Actes de la SEDI Vol. 1 à 5
Volume 5, 2016
At its 10th Anniversary Conference in September 2014, which was held in Vienna, participants assembled in order to discuss ‘International law and…’, the proceedings of which are published here. Going beyond the usual related disciplines of political science, international relations, economics and history, this conference ventured into less well-trodden paths, exploring the links between international law and cinema, philosophy, sports, the arts and other areas of human endeavour.
August Reinisch is Professor of International Law and European Law at the University of Vienna.
Mary E Footer is Professor of International Economic Law at the University of Nottingham.
Christina Binder is Professor of Law at the University of Vienna.
This is the fourth in the Series of Select Proceedings of the European Society of International Law (ESIL) featuring the most important and interesting papers presented at the previous ESIL Conference (Valencia, 2012). As usual, the best papers from that conference have been re-written, edited and drawn together by the two editors to present a perspective on what is a flourishing forum for the discussion of new ideas and scholarship on international law.
Mariano J Aznar is Professor of Public International Law at the University Jaume I.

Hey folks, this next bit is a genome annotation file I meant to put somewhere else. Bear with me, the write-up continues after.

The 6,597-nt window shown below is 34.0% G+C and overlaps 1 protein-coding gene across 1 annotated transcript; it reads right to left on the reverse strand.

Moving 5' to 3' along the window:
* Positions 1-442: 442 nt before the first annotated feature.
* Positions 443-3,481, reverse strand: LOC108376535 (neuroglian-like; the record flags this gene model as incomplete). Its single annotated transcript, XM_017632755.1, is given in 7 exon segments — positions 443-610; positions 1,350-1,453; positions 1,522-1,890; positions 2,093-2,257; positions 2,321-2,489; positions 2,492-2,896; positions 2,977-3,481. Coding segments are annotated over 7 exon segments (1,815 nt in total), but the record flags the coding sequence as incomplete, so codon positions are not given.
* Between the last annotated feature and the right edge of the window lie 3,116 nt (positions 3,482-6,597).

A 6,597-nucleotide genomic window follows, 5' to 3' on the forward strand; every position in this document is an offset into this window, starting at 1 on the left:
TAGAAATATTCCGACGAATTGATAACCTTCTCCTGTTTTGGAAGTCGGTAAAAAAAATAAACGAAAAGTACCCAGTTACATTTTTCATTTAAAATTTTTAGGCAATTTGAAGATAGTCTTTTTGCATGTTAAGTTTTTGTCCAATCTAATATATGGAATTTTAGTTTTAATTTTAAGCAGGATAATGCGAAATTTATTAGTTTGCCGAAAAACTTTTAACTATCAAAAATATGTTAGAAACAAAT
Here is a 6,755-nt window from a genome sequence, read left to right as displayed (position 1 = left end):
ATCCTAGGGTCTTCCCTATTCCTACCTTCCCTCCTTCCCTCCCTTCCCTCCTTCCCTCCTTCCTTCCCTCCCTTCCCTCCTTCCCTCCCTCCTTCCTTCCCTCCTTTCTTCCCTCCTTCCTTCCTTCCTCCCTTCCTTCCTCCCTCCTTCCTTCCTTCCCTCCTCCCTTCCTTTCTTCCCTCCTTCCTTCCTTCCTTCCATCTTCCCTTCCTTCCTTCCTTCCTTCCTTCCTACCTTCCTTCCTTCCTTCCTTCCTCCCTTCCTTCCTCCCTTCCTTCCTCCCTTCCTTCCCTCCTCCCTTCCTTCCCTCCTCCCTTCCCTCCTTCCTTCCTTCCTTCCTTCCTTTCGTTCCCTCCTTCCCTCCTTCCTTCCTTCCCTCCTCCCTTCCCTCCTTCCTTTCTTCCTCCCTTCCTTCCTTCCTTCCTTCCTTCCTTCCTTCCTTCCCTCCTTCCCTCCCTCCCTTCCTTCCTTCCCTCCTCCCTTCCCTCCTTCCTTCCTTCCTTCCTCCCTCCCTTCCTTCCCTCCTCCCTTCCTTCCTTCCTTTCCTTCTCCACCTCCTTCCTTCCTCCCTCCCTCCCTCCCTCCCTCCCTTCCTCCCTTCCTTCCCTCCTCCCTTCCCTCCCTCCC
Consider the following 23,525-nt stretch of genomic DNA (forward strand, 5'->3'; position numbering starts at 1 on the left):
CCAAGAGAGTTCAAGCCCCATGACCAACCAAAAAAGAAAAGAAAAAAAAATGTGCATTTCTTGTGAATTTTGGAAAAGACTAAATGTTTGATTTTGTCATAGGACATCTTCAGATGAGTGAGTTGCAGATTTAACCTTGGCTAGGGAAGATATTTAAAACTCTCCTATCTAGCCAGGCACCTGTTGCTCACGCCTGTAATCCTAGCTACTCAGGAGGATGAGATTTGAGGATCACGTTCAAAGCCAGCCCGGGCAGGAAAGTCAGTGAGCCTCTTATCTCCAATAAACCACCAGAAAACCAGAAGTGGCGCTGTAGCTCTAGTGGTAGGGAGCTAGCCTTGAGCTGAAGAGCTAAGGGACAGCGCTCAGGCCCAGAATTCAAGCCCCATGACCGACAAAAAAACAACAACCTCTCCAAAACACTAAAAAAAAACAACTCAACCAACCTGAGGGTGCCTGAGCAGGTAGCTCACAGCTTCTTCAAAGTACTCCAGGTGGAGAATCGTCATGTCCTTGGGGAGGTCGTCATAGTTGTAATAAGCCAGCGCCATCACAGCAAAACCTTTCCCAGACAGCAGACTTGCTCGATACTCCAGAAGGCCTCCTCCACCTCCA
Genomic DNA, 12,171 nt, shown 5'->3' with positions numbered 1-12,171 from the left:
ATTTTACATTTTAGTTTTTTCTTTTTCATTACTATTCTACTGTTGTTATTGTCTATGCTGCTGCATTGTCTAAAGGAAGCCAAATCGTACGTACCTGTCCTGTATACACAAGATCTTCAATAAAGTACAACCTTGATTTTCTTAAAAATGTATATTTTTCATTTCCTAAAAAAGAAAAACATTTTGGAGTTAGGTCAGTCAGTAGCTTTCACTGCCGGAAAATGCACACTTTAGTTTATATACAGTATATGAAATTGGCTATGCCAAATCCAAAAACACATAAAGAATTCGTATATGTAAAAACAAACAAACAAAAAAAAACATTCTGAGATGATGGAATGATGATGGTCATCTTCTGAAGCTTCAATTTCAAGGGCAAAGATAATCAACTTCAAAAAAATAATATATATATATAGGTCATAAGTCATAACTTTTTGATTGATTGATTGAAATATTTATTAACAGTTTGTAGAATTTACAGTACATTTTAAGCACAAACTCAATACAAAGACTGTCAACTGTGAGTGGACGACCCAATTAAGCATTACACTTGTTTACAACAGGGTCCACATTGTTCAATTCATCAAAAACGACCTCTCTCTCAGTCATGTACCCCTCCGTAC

Mary E Footer is Professor of International Economic Law at the University of Nottingham, School of Law
From the Introduction by Mariano Aznar and Mary Footer:
Our programme outline on Regionalism and International Law/Régionalisme et droit international suggested that Europe – for better or for worse – has historically been at the centre of the world from the Modern Era onwards, creating different spaces for the adoption of European faiths, social organisation and legal systems. Similarly, Europe’s influence on other continents called for a re-evaluation from a legal point of view. Thus, ‘feedback’ from other regions about Europe and the European approach to international law, if there is one, was important to us. Instead of adopting a ‘horizontal’ view in its analysis of regionalism, the fifth Biennial Conference examined regionalism to discern the existence of new centres and peripheries. The focus shifted from economic development to access to technology, from new generations of human rights to the immaterial concepts of groups and ethnicity, as well as taking into account other variables so as to foster new approaches to regionalism and its impact on international law. At Valencia there were eight fora and eight agorae, each with their unique approach, to examining the relationship between regionalism and international law.